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Obstructive apnea and car accident risk - 29/11/2013

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Sleep deprivation
Obstructive Sleep Apnea increases the risk of car accidents.
It is well known that drink and driving are not combined.
The same applies to drowsiness, or its causes are occasionally (eg overnight, long working hours, excessive fatigue, etc.), or pathological (taking medication, sleep disturbances, poor sleep quality, etc.).
The results of such a situation can be devastating.
They are also at risk of being involved in an accident, and their own drivers, as well as their passengers and unfortunately whoever else is on their way.
A recent study, headed by Kim L. Ward, BSc of the Center for Genetic Origins of Health and Disease at the University of Western Australia, observed a correlation of traffic accidents and people with obstructive sleep apnea and found that road accidents and "near misses" were more likely to occur in people with uninterrupted obstructive sleep apnea.
Men mostly who were involved in a car accident or had a near accident reported a lot of drowsiness during the day.
Obstructive sleep apnea is a condition in which a person stops breathing periodically or breaths poorly during his sleep, resulting in various symptoms such as drowsiness, irritation, reduced performance at work, and more during the day.
Researchers analyzed questionnaires from 2,673 participants, who were suspected of sleeping problems in a hospital based on the clinical study of sleep.
The questions were related to the age, gender of the participants, driving times, the number of times involved in a car breakage, the number of "near-stroke", daytime drowsiness, as well as related to the amount of caffeine and alcohol they drank.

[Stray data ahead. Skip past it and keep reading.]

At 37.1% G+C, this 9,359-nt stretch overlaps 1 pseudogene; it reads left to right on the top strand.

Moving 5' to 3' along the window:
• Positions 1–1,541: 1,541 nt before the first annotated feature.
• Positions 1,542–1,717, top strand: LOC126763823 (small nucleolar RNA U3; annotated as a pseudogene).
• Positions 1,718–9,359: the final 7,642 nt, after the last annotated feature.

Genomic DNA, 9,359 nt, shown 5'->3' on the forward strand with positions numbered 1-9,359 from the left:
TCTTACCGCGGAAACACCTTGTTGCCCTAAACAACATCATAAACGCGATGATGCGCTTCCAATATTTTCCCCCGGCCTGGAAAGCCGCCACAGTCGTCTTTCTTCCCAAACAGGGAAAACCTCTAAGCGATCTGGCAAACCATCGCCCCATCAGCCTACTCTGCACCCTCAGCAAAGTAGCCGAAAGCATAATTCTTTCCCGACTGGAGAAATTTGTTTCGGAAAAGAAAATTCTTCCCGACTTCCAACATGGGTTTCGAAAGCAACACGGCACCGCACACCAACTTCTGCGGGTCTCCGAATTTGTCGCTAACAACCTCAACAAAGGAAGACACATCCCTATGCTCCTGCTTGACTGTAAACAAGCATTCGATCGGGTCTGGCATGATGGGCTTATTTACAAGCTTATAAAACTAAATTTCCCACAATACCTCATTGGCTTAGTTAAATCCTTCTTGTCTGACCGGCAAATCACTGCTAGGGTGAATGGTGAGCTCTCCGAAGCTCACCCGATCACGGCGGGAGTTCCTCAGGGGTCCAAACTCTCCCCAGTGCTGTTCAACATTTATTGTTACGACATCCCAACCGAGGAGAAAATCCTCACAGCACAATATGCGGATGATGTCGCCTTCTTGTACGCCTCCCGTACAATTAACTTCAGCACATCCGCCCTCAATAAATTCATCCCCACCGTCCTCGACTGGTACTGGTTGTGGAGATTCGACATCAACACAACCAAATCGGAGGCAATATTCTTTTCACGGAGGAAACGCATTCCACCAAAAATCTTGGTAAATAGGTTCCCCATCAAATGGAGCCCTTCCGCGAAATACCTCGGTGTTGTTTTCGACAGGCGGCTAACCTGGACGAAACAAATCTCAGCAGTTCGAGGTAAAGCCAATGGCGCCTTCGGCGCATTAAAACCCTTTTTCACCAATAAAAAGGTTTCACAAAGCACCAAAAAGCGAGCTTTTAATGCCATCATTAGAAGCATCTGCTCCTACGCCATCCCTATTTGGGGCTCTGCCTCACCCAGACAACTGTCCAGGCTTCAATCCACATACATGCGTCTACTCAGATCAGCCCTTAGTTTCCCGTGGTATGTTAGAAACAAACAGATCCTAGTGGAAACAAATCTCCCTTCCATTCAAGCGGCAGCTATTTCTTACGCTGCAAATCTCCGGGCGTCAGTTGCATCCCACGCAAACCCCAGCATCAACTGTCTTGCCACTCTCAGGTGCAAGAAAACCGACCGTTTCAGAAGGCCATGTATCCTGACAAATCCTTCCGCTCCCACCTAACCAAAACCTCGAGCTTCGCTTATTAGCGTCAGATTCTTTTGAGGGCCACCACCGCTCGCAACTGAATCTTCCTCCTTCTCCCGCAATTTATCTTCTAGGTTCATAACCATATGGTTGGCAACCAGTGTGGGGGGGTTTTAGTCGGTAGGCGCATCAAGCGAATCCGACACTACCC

All participants underwent a sleep study to see if they had a sleep disorder and what is its severity.
Researchers found that the percentage of injuries among patients with incurable obstructive sleep apnea was about 6 accidents per 100 people per year.
The average rate of trauma in the general population is 2 accidents per 100 people per year.
Researchers calculated that men with daytime drowsiness were about 4.7 times more likely to get involved in a "near-run" driving accident than men who were normally alert during the day.
Men with daytime drowsiness also had 1.3 times more likely to be involved in car accidents than the rest.
Among women, there is no precise correlation because the data was less clear.
Unhealthy obstructive sleep apnea is associated with an increased risk of minor accidents in both men and women, with an increased risk of a traffic accident in men with drowsiness, the researchers write.
They point out that this risk was higher in patients with high somnolence during the day, no matter how severe their sleep apnea was.
"This article provides additional information showing the harmful effects of poor quality or poor amount of sleep," said William Kohler, MD, medical director of the Florida Sleep Institute in Spring Hill.
"Anything that can increase daily sleepiness, either to reduce the quality and amount of sleep - in this case is so-called obstructive sleep apnea - will increase the risk of harmful things that can happen, such as road accidents," , he said.
The research was funded by the Sir Charles Gairdner Hospital Research Foundation, the Hollywood Private Hospital Research Foundation and the ARK from the National Health and Medical Research Council of Australia Enabling Facility and the ARK National Health and Medical Research System, Australia).
This study was published on October 15, 2013 in Journal of Clinical Sleep Medicine.
Typical treatment of obstructive sleep apnea is by CPAP. This gives the ability to wear a mask to sleep, to send the patient the required amount of air.
alternatively, today with the individualized construction of an intraoral narthex, it is possible to change the position of the jaw and the soft molecules to release the airway and to breathe better without the help of the patient.
The splint resembles an orthodontist, small in size and easily transported. It is recommended for light and medium gravity obstructive sleep apnea but also in all cases where the patient can not tolerate the CPAP device.

Source: Journal of Clinical Sleep Medicine.

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